Several groups have focused on enhancing the stability of ADCs through stabilizing conjugation, although most have concentrated on next-generation maleimide chemistry approaches, primarily via catalysis of ring hydrolysis. Through controlling the microenvironment around the succinimide thioether, stability of maleimide conjugation can be improved, because solvent accessible sites slow down retro-Michael reactions. If cysteine is close to positively charged entities, rapid succinimide hydrolysis occurs, preventing further linker-maleimide exchange. Also, modifying maleimide with the insertion of an amine group can shift the reaction through hydrolysis. However, these approaches don’t necessarily lead to the desired reduction in adverse events or to an increase in in-vivo efficacy, at least for cleavable linker systems, for which less obvious increases in exposure have had no real impact on ADC efficacy. Although ring-opening stabilizes the conjugate, the long-term stability of the ring-opened product is not precisely known. High pH conditions required for mild hydrolysis methods of stabilizing conjugation induce uncontrollable de-drugging and asparagine deamidation.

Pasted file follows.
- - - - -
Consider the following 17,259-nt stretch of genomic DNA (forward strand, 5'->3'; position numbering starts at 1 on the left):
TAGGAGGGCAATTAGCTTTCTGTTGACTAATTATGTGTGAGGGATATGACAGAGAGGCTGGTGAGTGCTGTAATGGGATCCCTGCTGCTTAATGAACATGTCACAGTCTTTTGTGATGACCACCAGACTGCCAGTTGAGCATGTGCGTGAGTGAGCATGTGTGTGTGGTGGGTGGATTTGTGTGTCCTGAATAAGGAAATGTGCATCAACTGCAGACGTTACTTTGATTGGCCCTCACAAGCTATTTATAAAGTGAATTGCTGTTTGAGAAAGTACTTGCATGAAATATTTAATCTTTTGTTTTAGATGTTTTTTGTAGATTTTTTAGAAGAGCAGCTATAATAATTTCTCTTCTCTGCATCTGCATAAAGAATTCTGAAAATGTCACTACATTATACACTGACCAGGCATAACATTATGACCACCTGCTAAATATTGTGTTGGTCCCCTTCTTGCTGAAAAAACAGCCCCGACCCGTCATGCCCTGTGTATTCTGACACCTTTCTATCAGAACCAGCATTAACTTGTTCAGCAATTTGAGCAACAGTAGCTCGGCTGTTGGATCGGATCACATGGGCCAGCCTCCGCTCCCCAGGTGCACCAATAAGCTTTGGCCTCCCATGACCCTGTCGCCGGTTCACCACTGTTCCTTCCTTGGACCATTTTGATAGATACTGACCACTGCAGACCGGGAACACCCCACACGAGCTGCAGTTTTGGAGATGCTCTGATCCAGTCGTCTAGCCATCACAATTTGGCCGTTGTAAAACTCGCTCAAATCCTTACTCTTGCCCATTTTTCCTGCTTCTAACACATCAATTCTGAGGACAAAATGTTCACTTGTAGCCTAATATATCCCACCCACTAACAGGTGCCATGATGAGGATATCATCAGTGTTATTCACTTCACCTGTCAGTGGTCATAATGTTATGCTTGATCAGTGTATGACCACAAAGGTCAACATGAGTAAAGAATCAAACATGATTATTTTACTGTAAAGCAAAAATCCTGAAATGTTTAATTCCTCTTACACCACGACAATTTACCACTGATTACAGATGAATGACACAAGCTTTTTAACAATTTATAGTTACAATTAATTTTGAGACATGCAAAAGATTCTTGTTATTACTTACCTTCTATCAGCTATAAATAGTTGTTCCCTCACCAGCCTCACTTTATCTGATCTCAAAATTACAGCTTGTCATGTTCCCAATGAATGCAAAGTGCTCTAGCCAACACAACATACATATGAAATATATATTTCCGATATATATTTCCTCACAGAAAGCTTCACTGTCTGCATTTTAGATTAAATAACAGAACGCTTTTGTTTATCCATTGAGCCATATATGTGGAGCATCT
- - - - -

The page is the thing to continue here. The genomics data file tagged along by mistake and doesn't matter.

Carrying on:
PharmTech: What recent advances have you seen in linking technologies?
Glythera: A recent development of linker systems has actually been focused on the conjugation platform with a need to improve stability due to significant advances in toxin potency and the potential for off-target toxicity. In addition, our improved understanding of the stoichiometry associated with maximal ADC efficacy has re-focused innovation to alternative conjugation solutions and, in particular, site-directed technologies.
A focus area for many major pharma companies has been to improve the tolerability of ADCs by reducing the de-drugging potential of highly potent toxins from the antibody, which results in free and active drug capable of circulating to alternative and off-target sites. Recent developments have included modification of existing maleimide-based technologies to reduce the potential for the retro-Michael reaction in vivo, to the development of fundamentally changed, novel chemistry solutions that no longer employ the maleimide component, resulting in significantly improved stability profiles and tolerability.